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Hello, I encountered the following system of linear first-order differential equations:

$y'(z)=A(z) y(z)$

where

$y(z): R \rightarrow R^2$ and $A(z)=\begin{pmatrix} 0 & B Cos(\alpha z + \Phi_b) \cr A Cos(\alpha z + \Phi_a) & 0 \end{pmatrix}$

All quantities are real and constant if not explicitly variable. (Probably - if anyone wants to talk about approximations, which would be ok to some extent -) $A$,$B$ are $<1$, while $\alpha>10^3$ and $z<10^{-2}$.

I found Floquet's theorem, which only gives my the structure of the solution but isn't of much help for me. In approximation, I thought about using the Magnus expansion.

I added math.SP, as I got the suggestion to transform the equation to a Schrodinger equation with $Y(z)=A_{1,2}(z)^{1/2} y(z)$ but that did not produce any new ideas for a solution.

I am at the end my (physicist's) knowledge, hope anyone has an idea.

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Does $\Phi_a$ need to be different form $\Phi_b$? If not, then for rescaling DSolve[{y1'[t] == b Cos[t] y2[t], y2'[t] == a Cos[t] y1[t]}, {y1[t], y2[t]}, t] Mathematica returns {{y1[t] -> C[1] Cosh[Sqrt[a] Sqrt[b] Sin[t]] + I C[2] Sinh[Sqrt[a] Sqrt[b] Sin[t]], y2[t] -> (I Sqrt[a] C[2] Cosh[Sqrt[a] Sqrt[b] Sin[t]])/Sqrt[b] + ( Sqrt[a] C[1] Sinh[Sqrt[a] Sqrt[b] Sin[t]])/Sqrt[b]}} –  Piotr Migdal May 27 '11 at 12:16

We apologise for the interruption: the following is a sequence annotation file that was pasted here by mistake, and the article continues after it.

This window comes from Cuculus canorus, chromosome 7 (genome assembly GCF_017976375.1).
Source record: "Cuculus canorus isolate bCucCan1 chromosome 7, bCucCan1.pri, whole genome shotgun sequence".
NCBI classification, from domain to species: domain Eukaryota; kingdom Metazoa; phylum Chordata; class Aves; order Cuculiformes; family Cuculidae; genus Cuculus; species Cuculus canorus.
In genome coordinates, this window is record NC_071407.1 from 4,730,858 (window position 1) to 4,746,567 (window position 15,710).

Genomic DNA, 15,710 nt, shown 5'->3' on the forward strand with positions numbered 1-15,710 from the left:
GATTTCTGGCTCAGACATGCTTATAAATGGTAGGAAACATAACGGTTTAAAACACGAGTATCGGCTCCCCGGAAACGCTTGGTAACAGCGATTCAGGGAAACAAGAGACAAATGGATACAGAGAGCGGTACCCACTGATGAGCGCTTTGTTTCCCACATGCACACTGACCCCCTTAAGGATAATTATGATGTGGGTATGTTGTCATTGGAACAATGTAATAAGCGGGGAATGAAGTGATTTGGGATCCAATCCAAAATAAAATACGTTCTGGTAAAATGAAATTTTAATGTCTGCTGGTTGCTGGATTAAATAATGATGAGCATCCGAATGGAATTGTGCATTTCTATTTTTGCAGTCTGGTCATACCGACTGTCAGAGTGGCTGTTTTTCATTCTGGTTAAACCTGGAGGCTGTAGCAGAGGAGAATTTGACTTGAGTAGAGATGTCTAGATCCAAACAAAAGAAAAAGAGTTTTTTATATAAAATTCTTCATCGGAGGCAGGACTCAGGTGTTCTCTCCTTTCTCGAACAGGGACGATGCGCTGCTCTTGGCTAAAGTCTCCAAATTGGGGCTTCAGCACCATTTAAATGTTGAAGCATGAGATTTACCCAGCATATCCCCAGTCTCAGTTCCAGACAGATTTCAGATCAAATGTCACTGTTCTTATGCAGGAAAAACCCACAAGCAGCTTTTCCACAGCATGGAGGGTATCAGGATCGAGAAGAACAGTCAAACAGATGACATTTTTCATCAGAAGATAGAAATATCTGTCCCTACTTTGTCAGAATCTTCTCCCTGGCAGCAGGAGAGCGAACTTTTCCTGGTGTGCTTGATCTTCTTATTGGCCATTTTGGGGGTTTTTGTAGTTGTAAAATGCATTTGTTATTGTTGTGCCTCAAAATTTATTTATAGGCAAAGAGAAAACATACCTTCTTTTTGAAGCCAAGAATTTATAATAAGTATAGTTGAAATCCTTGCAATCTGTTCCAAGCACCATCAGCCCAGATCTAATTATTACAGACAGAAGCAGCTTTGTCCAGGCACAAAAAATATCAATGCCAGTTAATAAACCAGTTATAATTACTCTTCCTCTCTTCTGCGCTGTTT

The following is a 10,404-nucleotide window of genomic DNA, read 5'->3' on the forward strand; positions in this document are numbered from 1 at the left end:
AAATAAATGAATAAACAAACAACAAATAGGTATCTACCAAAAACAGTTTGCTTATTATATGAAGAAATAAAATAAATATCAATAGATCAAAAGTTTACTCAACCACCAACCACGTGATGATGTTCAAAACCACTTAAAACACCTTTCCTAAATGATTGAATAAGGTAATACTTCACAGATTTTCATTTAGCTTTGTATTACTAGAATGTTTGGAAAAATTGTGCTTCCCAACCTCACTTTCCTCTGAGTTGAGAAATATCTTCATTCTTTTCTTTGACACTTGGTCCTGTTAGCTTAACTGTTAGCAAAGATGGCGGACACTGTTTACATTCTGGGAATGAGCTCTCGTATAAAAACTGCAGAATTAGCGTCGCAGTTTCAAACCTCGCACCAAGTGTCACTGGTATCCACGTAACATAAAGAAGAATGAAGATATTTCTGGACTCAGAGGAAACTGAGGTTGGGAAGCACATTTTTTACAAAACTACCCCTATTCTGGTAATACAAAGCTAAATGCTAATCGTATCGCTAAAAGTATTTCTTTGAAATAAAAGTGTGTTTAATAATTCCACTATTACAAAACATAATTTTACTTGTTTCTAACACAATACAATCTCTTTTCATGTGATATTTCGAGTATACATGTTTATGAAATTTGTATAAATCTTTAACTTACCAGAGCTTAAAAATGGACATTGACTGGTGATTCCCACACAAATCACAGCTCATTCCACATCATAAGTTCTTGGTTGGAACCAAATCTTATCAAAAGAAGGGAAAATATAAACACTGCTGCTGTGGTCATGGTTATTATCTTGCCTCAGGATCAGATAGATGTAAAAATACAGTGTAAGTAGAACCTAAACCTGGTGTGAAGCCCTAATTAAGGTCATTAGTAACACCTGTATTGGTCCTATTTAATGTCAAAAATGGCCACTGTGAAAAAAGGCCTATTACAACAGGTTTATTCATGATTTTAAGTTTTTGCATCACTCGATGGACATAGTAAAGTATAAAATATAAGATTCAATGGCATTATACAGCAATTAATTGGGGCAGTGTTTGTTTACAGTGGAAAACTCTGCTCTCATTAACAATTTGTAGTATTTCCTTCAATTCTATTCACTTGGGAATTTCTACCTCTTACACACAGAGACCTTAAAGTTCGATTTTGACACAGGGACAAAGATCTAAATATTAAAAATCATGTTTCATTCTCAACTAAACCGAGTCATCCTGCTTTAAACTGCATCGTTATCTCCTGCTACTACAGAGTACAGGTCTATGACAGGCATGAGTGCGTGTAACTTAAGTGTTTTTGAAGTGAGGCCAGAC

2  
If $\Phi_a=\Phi_b$, we can transform to a constant coefficient system by a change of the independent variable. Diagonalizing $A(z)$ does NOT decouple the system! –  Michael Renardy May 27 '11 at 12:28
    
The monodromy matrix in this case is self-adjoint (up to conjugation), so you'll get one exponentially growing solution and one exponentially decaying one with slight periodic oscillations in each. Does this make sense to you? If it does, I'll post the details (how to approximate exponents, oscillation parameters, eigenvectors, etc.). If it doesn't, you'd better reconsider your model. –  fedja May 27 '11 at 18:07
    
@fedja: Yes, that does make sense. As those are amplitudes, I can make a guess for their squares, the intensities. For the boundary values $y(0)=(1,0)$ (which are the ones I need, I should have added that) and $a=0$, the problem is simple and gives just an oszillation, which is ok. For $a\neq0$, I expect and exponential-like increase in the second element of $y(t)$ and then a small oscillation around a fixed value. Of cause, I did some numerical tests and it seems to work. So yes, your solutions sounds promising. –  elcron May 28 '11 at 6:37